Ultimately, however—with the possible exception of Dante’s segment, as noted above—TZTM doesn’t do what its source material did best. For all that it dwelt on the wonderful and the weird, Twilight Zone, at its best (which was most of its five-year run) was a show about being human. Serling and his team of fellow talented writers—especially Charles Beaumont, Richard Matheson, and George Clayton Johnson—held up a mirror to the audience, week after week. It’s usually a funhouse mirror, and we don’t always like what we see, but the reflection is usually a true one. Not for nothing did the Writers Guild of America recently rank Twilight Zone the third best-written television series of all time. We recognize ourselves, by comparison or contrast, in so many of the Zone’s sundry inhabitants. Their flaws can lead us to confess our own; likewise, their virtues can inspire us to nurture our own. I haven’t done a statistical tally, but my impression is that more of the series’ 156 episodes are about hope than despair, and redemption rather than reprobation.
While Serling advanced no religious (or, to my mind, anti-religious) agenda with his series, I don’t think Christians need to sniff at self-knowledge as one worthy goal of entertainment. Jesus does, after all, enjoin upon us the command to love our neighbor as we love ourselves (Matthew 22.39), and if we do not know ourselves, we cannot love ourselves. John Calvin taught, at the outset of his Institutes of the Christian Religion, that knowledge of self is intimately connected to knowledge of God. He would never assert that we should conflate the two, of course, but he would agree that self-examination has a proper role to play in Christian faith. It’s that kind of healthy self-examination so many Twilight Zone episodes can provoke.
No, TZTM isn’t too scary. But neither is it too helpful. So, Bryan Singer, as you plot your Twilight Zone revival project, take note! It’s not the special effects or twist endings that make the Zone, but the people we meet within its borders. The signpost up ahead must always point the way toward our sometimes surprising and sometimes shocking but always illuminating encounter with ourselves.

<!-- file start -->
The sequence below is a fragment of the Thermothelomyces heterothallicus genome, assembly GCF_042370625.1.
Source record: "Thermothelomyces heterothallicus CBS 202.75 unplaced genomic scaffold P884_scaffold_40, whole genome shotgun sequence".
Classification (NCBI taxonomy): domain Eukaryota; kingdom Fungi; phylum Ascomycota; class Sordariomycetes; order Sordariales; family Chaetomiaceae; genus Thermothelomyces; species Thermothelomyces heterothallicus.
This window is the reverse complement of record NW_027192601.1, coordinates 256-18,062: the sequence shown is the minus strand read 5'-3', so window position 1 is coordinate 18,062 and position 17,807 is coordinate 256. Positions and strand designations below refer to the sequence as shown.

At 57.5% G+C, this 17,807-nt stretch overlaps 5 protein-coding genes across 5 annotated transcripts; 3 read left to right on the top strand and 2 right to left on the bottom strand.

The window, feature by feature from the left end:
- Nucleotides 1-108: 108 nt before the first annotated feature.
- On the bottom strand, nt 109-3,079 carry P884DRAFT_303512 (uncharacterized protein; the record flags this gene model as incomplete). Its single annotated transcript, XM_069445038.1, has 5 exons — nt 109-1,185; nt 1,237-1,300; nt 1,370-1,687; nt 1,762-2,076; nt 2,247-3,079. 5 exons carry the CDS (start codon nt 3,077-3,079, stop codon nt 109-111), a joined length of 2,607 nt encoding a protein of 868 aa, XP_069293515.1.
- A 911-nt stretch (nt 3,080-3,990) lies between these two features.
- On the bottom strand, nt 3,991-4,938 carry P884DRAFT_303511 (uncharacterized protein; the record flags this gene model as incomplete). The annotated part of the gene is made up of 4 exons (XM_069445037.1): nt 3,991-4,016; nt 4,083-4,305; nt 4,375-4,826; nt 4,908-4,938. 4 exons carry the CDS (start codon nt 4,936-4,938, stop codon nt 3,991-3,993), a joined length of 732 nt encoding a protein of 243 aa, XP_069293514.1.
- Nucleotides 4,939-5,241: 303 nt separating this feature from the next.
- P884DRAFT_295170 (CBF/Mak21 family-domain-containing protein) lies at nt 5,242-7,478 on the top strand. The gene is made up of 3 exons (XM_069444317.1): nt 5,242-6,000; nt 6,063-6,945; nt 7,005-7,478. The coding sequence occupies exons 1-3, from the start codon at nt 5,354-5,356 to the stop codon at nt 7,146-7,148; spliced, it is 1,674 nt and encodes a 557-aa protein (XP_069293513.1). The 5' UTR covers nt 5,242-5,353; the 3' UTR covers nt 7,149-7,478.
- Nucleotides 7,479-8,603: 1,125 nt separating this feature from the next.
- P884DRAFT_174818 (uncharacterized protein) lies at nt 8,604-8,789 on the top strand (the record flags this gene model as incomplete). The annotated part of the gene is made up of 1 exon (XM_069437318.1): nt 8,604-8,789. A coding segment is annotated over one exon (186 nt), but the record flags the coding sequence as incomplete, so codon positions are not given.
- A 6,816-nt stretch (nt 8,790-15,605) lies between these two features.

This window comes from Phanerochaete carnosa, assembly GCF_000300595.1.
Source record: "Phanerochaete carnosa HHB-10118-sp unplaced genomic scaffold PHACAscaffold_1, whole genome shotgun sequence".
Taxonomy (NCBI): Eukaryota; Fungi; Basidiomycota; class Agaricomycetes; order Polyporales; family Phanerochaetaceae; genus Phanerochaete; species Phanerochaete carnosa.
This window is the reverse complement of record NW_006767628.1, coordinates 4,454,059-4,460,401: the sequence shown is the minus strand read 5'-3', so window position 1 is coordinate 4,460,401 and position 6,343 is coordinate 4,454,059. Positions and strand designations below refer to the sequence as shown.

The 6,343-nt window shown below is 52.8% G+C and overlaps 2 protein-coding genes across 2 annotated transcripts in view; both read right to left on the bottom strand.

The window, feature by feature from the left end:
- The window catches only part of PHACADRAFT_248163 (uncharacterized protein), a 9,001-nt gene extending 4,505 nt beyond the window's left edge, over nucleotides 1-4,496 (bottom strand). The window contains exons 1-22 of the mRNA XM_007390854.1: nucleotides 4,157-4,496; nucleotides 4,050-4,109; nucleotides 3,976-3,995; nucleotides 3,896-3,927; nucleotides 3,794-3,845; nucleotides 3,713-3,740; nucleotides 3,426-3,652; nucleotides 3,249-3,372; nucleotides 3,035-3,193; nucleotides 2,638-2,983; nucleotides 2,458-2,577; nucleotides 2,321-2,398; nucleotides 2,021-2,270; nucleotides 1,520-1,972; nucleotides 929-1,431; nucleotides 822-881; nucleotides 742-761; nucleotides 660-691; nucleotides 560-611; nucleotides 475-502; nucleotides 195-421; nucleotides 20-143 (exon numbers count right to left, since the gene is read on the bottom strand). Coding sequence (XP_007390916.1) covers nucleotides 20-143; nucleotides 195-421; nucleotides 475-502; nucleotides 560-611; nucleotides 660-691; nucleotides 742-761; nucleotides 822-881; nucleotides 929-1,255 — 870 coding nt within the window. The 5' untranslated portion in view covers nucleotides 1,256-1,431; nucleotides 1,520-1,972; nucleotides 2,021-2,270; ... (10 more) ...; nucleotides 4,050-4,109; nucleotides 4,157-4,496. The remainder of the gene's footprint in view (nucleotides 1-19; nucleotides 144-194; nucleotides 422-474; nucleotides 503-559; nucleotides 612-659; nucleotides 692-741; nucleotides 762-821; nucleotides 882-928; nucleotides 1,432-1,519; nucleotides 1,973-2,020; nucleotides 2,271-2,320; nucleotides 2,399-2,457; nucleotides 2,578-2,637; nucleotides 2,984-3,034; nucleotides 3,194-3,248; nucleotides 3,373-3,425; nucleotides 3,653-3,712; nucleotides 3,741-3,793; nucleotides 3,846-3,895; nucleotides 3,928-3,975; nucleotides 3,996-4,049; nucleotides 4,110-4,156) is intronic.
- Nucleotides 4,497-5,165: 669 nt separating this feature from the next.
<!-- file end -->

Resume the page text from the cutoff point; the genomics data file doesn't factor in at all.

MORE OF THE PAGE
Already love or want to know more about “The Twilight Zone”? Mike recommends:
- Shadow & Substance: Exploring the Works of Rod Serling, the pre-eminent Twilight Zone and Serling blog on the Internet (and one of the best models of how to write about entertainment, in general). Paul, your host (aided and abetted by his “Gal Friday,” Wendy) delivers unfailingly literate, intelligent, and elegant reflections on all things related to Serling and his writings, in and out of the Zone. Be sure to follow Paul on Twitter (@TheNightGallery), too, for his “ultimate Twilight Zone marathon,” a daily selection of choice facts about and quotations from the series’ most memorable installments, on the anniversaries of their original airdates–kind of a Twilight Zone lectionary!
- The Twilight Zone Network, home to not only a group of British podcasters working their thoughtful and entertaining way (and boasting first-rate audio production values, to boot) through both TZ and Night Gallery, but also to old Golden Age radio dramas from such precursor series as Suspense and X-Minus-One.
- The Twilight Pwn is, as its name suggests, a slightly irreverent podcast and blog having some fun at the Zone’s expense–but done in a spirit of good fun and affection.